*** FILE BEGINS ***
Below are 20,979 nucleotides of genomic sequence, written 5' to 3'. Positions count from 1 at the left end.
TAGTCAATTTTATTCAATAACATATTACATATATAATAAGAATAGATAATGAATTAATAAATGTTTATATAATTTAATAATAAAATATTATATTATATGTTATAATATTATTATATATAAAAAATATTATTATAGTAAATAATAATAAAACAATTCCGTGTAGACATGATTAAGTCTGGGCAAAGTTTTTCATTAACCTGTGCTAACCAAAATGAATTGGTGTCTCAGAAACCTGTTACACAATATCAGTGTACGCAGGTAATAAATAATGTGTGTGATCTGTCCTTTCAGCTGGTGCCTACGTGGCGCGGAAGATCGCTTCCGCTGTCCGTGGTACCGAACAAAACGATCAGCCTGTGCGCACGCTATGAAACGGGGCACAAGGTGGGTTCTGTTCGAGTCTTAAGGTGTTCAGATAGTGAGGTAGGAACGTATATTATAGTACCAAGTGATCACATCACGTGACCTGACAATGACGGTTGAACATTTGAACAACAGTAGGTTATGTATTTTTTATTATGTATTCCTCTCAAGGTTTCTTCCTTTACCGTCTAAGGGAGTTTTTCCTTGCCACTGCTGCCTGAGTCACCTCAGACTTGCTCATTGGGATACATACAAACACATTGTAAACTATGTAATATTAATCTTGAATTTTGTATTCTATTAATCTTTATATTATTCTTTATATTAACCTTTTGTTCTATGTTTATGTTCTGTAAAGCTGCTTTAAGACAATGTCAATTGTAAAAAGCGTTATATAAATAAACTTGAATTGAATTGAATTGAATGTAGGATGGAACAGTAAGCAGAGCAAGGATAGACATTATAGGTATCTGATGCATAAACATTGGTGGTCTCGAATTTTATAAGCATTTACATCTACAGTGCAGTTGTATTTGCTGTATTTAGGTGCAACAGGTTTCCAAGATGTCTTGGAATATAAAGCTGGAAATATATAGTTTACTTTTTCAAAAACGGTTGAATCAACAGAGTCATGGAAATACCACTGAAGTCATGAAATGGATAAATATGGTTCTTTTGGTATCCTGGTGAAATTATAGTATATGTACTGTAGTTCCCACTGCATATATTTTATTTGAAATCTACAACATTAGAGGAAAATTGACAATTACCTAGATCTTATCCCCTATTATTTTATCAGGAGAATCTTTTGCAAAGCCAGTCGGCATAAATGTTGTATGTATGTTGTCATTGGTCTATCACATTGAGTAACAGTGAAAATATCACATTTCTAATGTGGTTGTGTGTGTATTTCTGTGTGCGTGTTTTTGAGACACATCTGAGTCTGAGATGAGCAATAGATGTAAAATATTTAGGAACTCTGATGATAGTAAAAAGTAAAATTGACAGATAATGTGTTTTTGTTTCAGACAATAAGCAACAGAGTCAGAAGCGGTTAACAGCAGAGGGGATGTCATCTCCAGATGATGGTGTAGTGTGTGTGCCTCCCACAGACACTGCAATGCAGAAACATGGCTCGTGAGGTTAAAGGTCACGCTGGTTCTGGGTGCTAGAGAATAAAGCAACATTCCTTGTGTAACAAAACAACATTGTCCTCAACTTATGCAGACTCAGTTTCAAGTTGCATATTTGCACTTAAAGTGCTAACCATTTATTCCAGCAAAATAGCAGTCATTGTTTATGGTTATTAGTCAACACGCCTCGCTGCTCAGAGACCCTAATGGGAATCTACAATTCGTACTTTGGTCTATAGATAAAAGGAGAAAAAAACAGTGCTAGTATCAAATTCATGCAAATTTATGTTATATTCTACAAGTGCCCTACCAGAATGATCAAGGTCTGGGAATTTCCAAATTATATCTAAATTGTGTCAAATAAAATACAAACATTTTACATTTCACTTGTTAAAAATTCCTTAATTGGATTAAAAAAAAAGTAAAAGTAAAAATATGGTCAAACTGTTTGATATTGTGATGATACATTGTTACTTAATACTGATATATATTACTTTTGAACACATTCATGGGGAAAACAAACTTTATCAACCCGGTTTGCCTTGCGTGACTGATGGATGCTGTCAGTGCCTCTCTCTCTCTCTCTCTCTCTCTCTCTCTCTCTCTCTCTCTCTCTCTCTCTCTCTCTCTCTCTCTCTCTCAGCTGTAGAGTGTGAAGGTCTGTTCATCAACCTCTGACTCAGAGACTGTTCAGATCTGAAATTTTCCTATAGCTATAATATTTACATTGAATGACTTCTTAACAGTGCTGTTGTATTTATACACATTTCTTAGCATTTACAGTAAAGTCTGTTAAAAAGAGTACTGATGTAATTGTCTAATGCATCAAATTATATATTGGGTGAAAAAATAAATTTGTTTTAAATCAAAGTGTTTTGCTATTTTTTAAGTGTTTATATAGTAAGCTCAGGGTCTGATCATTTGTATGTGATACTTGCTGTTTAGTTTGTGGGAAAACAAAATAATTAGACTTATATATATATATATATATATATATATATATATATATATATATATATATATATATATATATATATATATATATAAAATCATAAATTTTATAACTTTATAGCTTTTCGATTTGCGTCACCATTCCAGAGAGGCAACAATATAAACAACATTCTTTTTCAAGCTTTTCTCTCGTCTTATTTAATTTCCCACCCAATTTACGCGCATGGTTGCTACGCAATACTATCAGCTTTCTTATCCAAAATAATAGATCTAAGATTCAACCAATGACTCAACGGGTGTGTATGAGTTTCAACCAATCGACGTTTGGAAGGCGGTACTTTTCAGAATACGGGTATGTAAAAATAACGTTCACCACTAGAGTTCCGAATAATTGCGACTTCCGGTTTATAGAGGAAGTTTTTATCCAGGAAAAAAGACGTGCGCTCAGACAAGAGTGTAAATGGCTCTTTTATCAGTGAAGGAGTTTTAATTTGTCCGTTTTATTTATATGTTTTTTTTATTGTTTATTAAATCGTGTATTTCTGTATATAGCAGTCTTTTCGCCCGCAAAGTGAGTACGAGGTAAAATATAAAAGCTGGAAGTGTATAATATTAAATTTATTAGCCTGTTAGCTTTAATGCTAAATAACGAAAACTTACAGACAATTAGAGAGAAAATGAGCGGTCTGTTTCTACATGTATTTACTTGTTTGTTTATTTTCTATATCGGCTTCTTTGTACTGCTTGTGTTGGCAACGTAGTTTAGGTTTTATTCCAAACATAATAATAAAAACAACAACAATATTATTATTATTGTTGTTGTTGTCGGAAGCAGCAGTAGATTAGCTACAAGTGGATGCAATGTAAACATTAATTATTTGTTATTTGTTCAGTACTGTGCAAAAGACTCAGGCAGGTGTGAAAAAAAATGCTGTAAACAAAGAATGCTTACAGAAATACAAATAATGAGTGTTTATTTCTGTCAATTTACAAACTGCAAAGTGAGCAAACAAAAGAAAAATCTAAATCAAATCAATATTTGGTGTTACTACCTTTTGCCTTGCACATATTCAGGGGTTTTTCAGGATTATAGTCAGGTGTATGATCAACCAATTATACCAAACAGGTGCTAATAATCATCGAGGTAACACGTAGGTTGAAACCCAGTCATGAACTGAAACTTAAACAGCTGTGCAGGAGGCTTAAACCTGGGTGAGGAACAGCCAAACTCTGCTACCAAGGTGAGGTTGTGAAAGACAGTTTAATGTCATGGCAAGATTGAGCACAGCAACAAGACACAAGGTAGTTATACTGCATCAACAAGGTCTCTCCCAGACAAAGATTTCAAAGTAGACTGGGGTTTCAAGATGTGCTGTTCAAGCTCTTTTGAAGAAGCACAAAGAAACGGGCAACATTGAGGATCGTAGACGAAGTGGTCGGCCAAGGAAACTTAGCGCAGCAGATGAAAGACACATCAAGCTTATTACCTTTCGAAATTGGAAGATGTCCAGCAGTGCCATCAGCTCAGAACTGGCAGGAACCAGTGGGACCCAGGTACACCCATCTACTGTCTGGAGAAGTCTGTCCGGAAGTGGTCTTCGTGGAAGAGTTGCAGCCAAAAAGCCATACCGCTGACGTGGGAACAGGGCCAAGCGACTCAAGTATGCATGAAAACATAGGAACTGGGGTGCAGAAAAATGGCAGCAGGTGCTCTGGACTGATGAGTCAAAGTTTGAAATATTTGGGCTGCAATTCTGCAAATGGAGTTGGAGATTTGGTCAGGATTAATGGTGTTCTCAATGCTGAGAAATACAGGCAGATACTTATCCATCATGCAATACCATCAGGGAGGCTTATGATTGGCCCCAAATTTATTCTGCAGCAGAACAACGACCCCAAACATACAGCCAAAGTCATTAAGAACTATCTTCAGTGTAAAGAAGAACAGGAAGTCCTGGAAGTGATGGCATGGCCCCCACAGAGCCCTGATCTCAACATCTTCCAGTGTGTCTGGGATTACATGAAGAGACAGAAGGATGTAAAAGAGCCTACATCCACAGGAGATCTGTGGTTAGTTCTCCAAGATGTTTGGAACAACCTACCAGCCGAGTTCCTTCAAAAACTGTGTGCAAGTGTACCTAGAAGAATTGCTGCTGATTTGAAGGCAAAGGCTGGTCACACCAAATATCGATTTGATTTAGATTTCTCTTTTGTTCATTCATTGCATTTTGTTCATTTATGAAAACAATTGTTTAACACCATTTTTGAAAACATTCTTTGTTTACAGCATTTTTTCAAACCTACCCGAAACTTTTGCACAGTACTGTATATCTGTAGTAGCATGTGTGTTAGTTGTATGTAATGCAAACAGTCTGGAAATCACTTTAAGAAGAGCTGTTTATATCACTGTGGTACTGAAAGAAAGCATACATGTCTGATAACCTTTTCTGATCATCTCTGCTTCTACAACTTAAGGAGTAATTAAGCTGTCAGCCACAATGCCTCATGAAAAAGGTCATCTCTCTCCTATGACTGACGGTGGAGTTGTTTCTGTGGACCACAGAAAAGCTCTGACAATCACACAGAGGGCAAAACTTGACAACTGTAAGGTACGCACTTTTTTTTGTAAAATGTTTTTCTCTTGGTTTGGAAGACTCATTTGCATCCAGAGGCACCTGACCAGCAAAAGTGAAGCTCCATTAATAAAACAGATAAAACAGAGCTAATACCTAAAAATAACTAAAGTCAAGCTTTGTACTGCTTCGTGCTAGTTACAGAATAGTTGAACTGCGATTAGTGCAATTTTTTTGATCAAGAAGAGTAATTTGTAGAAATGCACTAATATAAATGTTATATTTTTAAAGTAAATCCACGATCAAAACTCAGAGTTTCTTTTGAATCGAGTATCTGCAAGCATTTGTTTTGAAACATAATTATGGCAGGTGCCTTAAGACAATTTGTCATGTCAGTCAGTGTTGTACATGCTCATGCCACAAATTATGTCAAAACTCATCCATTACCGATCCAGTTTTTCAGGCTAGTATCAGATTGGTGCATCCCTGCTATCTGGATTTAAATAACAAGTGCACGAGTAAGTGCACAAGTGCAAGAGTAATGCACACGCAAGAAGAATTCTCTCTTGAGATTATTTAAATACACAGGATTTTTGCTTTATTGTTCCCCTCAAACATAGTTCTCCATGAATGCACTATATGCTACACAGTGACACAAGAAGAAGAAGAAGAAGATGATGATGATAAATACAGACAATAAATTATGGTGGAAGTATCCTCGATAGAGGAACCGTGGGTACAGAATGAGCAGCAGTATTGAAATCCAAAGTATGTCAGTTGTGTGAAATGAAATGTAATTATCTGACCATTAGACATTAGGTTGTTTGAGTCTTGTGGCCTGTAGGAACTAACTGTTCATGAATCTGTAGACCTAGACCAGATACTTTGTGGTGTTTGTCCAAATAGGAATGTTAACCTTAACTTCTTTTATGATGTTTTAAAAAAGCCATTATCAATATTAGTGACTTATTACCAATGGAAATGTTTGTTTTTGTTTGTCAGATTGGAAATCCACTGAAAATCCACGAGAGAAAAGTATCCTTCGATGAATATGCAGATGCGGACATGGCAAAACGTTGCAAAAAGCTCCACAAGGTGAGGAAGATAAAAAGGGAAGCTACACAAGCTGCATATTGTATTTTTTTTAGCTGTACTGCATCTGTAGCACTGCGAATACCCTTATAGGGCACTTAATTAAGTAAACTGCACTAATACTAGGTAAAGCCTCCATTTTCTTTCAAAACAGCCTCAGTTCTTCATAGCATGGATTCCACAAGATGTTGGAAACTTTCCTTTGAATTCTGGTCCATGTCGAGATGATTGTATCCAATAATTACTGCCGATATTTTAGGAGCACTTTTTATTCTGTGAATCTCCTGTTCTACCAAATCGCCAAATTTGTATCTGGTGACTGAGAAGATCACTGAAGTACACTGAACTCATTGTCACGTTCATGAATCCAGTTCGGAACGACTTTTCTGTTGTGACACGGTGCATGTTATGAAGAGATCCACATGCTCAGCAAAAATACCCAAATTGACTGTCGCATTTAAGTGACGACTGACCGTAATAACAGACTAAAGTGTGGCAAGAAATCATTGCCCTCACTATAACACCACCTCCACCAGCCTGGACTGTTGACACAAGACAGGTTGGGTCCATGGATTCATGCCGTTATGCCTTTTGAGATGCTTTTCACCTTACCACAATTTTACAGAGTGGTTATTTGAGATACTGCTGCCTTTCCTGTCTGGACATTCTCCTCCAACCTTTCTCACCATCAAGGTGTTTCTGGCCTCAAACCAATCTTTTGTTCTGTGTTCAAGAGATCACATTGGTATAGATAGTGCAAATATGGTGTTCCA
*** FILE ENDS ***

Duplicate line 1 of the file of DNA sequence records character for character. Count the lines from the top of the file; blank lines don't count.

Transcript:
Below are 20,979 nucleotides of genomic sequence, written 5' to 3'. Positions count from 1 at the left end.